I suppose if you had something metallic and solid, like a trash can or filing cabinet, sitting on wet/damp ground, it might have a good-enough path to ground, but Faraday’s original concept was to put a grounded metallic, conductive material as a “shield” between the protected device and the EMF, thereby shunting the EMF to ground, & keeping most of it away from your protected device. In recent discussions of EMP, there has been much debate on the need for the ground – but I can tell you, from years of experience, an ungrounded shield on something sensitive does absolutely NOTHING. Of course, just my .02 cents.

  12. When making home made Faraday cages if you don’t have a tight seal you can use steel wool to put a nice layer in the areas it doesn’t fit when putting the lid on. This will help seal it with steel. You can get it fairly cheaply In the paint dept of your local hardware store such as Lowes or home depot. I use 000 fineness ( it is coded like sandpaper) ( Don’t use the soap filled stuff you need the metal on metal contact)

  13. I have a large metal tool box, on wheels. If I were to seal the couple openings like the locks and ground this, would it be a good faraday cage?

  14. i am planning to make faraday cages with steel barrels, but do not understand how to properly ground them. Any advise would be appreciated. Thank you!

  15. My suggestion I used different sizes of military ammo cans, and for and added level of protection some commercial quality alum foil HVAC (heating and a/c vent tape) around the lid and body of the can. The ammo cans also have a nice carry handle. As Far as the LED flashlights they are fantastic flashlight but the bulb is a sensitive electrical component called a LED (light emitting diode) and like transistors, capacitors, resistors they are extremely vulnerable to any type of EMP Almost anything today that runs on a fuel or battery or ac/dc power is going to be prone to a emp event if left outside of a faraday device. Ken thanks for mentioning the microwave in a emergency with some warning we could store a few small items very quickly, maybe even a autos computer module if we had time to remove it and put it in the microwave. The problem coming to my attention, is generators, chainsaws, etc they all would prone to EMP also…..lots to think on.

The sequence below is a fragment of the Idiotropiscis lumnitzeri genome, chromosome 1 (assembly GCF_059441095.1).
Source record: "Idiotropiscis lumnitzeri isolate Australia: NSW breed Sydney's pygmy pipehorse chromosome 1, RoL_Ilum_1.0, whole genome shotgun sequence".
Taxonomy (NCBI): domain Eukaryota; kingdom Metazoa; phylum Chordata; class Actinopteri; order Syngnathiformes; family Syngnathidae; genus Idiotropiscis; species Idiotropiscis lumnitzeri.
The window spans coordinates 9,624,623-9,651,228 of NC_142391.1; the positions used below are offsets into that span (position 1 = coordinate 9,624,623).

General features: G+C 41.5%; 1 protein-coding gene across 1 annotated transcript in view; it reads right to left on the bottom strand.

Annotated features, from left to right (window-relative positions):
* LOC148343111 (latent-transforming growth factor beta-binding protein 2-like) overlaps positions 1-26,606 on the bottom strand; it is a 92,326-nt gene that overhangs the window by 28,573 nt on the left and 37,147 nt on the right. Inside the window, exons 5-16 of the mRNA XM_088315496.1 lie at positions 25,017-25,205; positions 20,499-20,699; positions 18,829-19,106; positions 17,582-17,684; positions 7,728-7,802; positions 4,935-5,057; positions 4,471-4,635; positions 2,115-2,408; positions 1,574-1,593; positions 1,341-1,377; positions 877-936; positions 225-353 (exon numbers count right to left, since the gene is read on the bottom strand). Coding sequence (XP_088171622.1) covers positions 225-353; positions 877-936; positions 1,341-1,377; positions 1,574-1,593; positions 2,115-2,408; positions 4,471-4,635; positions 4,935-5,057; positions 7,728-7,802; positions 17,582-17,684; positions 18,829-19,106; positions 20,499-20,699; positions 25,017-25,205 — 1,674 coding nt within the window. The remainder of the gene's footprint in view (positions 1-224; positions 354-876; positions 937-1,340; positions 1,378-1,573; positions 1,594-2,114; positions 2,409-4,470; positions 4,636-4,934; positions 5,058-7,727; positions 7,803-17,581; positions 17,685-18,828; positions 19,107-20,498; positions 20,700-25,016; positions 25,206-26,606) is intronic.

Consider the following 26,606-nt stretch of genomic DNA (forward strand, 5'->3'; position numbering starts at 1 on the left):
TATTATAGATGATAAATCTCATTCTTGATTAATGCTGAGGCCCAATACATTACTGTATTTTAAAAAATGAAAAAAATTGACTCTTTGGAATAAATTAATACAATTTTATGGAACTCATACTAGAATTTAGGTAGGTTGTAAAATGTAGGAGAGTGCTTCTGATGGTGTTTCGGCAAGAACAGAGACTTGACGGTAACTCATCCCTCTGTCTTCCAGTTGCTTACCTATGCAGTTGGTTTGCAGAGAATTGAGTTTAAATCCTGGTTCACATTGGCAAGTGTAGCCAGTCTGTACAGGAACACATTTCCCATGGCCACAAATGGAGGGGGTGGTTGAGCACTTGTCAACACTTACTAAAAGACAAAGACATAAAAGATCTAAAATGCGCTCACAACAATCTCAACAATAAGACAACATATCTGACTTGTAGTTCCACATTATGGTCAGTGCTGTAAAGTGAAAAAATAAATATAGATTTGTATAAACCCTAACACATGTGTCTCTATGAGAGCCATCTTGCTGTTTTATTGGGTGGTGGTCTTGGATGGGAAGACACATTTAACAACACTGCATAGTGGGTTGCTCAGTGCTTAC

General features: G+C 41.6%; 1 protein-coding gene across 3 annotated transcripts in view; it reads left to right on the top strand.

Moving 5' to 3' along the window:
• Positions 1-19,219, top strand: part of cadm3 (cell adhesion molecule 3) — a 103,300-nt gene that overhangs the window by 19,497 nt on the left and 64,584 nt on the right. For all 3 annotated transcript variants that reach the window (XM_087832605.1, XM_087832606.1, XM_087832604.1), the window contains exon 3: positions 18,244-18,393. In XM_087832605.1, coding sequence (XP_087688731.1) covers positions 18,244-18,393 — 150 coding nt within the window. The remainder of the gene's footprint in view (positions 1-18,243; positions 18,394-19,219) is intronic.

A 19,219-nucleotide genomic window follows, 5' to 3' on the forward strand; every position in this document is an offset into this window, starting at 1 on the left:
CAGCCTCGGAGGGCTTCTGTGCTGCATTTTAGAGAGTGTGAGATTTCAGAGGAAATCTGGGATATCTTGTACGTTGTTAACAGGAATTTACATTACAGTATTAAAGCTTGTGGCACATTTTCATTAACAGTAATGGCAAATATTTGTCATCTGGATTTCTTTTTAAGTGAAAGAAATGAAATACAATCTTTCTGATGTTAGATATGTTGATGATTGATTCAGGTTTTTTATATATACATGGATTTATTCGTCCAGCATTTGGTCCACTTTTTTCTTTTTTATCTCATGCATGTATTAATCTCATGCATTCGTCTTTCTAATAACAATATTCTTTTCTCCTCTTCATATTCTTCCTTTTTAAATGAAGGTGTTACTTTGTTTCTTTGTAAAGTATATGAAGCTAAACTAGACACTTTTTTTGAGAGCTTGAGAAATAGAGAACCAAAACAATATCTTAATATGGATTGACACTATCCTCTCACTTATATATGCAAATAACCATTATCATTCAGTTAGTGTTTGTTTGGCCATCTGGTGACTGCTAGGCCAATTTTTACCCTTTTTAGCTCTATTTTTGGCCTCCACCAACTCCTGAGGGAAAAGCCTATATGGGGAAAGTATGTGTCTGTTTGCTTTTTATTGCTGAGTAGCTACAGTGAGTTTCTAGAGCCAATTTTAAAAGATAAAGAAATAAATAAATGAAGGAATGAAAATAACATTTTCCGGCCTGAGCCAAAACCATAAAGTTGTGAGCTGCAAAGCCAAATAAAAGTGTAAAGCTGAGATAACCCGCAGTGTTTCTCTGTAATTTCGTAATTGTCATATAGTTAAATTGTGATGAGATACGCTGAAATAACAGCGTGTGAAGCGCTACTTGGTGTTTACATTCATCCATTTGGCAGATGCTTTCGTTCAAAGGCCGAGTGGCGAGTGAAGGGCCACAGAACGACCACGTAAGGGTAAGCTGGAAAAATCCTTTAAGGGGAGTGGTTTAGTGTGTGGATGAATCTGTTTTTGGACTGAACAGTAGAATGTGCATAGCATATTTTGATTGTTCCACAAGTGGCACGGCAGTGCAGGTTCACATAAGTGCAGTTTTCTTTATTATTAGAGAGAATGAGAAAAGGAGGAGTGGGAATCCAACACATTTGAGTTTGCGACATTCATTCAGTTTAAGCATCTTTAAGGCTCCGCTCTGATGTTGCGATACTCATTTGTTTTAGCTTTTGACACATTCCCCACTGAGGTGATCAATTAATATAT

16. How does one protect a generator? I have a gas powered generator that I’m sure will get fried in an EMP attack.

    1. @ Bill
      It must be placed inside a Faraday Cage or “Hardened” in a way it’s is in itself a Faraday Cage. As with any electronic equipment.
      NRP

  17. Where can we get a building plan, specifications and design for building a faraday cage that you can actually sleep in? Do you know anyone who builds faraday cages that you can sleep in?

    1. It is my understanding that an effective faraday cage could be made by shielding the sleeping area in fine mesh wire,… all sides and top and bottom,… like window-screen. I have seen video of faraday cage made from 2×4 frame wrapped in screen. must be metal. not plastic…it worked for isolating a phone… just my thoughts. I have not tried it yet, but it is on the list of things to try…too many things to get done…

  18. I have the same situation as others with a standby generator. It is insulated and heat shielded with aluminum. is it possible to cage only the digital control area from emp?